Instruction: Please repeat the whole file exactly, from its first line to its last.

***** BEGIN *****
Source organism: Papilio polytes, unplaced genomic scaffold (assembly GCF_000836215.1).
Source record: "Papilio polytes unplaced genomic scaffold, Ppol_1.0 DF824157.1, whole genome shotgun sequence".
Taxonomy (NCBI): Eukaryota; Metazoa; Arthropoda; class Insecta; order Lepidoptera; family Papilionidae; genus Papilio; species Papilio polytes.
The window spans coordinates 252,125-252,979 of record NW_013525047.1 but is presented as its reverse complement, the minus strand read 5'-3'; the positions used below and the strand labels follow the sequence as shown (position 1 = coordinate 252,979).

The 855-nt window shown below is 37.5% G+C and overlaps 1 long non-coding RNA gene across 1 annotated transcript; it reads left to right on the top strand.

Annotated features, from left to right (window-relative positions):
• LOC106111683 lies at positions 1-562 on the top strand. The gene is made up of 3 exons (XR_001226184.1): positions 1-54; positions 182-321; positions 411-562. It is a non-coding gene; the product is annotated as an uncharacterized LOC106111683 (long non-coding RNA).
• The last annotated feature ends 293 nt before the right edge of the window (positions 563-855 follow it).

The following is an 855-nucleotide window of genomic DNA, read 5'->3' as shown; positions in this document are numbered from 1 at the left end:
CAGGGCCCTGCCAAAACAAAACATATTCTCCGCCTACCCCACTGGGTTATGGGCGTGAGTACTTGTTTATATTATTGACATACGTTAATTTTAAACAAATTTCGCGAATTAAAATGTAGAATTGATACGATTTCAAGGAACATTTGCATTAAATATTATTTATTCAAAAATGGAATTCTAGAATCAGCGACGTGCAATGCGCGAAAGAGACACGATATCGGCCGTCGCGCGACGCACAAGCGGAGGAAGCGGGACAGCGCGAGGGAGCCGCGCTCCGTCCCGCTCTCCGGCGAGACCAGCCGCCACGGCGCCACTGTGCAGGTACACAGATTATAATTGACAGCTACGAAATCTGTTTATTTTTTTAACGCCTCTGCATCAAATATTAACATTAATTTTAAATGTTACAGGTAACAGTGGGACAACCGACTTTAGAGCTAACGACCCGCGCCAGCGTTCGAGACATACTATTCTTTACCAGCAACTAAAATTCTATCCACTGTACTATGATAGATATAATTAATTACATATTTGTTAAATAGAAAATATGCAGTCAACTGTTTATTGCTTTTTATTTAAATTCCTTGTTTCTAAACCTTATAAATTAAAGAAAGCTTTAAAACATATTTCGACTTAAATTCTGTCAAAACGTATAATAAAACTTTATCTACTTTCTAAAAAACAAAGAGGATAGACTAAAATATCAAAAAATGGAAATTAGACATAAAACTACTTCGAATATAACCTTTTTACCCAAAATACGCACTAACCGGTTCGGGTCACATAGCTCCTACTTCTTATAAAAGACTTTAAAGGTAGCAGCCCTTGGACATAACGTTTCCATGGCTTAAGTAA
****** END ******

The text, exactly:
Source organism: Papilio polytes, unplaced genomic scaffold (assembly GCF_000836215.1).
Source record: "Papilio polytes unplaced genomic scaffold, Ppol_1.0 DF824157.1, whole genome shotgun sequence".
Taxonomy (NCBI): Eukaryota; Metazoa; Arthropoda; class Insecta; order Lepidoptera; family Papilionidae; genus Papilio; species Papilio polytes.
The window spans coordinates 252,125-252,979 of record NW_013525047.1 but is presented as its reverse complement, the minus strand read 5'-3'; the positions used below and the strand labels follow the sequence as shown (position 1 = coordinate 252,979).

The 855-nt window shown below is 37.5% G+C and overlaps 1 long non-coding RNA gene across 1 annotated transcript; it reads left to right on the top strand.

Annotated features, from left to right (window-relative positions):
• LOC106111683 lies at positions 1-562 on the top strand. The gene is made up of 3 exons (XR_001226184.1): positions 1-54; positions 182-321; positions 411-562. It is a non-coding gene; the product is annotated as an uncharacterized LOC106111683 (long non-coding RNA).
• The last annotated feature ends 293 nt before the right edge of the window (positions 563-855 follow it).

The following is an 855-nucleotide window of genomic DNA, read 5'->3' as shown; positions in this document are numbered from 1 at the left end:
CAGGGCCCTGCCAAAACAAAACATATTCTCCGCCTACCCCACTGGGTTATGGGCGTGAGTACTTGTTTATATTATTGACATACGTTAATTTTAAACAAATTTCGCGAATTAAAATGTAGAATTGATACGATTTCAAGGAACATTTGCATTAAATATTATTTATTCAAAAATGGAATTCTAGAATCAGCGACGTGCAATGCGCGAAAGAGACACGATATCGGCCGTCGCGCGACGCACAAGCGGAGGAAGCGGGACAGCGCGAGGGAGCCGCGCTCCGTCCCGCTCTCCGGCGAGACCAGCCGCCACGGCGCCACTGTGCAGGTACACAGATTATAATTGACAGCTACGAAATCTGTTTATTTTTTTAACGCCTCTGCATCAAATATTAACATTAATTTTAAATGTTACAGGTAACAGTGGGACAACCGACTTTAGAGCTAACGACCCGCGCCAGCGTTCGAGACATACTATTCTTTACCAGCAACTAAAATTCTATCCACTGTACTATGATAGATATAATTAATTACATATTTGTTAAATAGAAAATATGCAGTCAACTGTTTATTGCTTTTTATTTAAATTCCTTGTTTCTAAACCTTATAAATTAAAGAAAGCTTTAAAACATATTTCGACTTAAATTCTGTCAAAACGTATAATAAAACTTTATCTACTTTCTAAAAAACAAAGAGGATAGACTAAAATATCAAAAAATGGAAATTAGACATAAAACTACTTCGAATATAACCTTTTTACCCAAAATACGCACTAACCGGTTCGGGTCACATAGCTCCTACTTCTTATAAAAGACTTTAAAGGTAGCAGCCCTTGGACATAACGTTTCCATGGCTTAAGTAA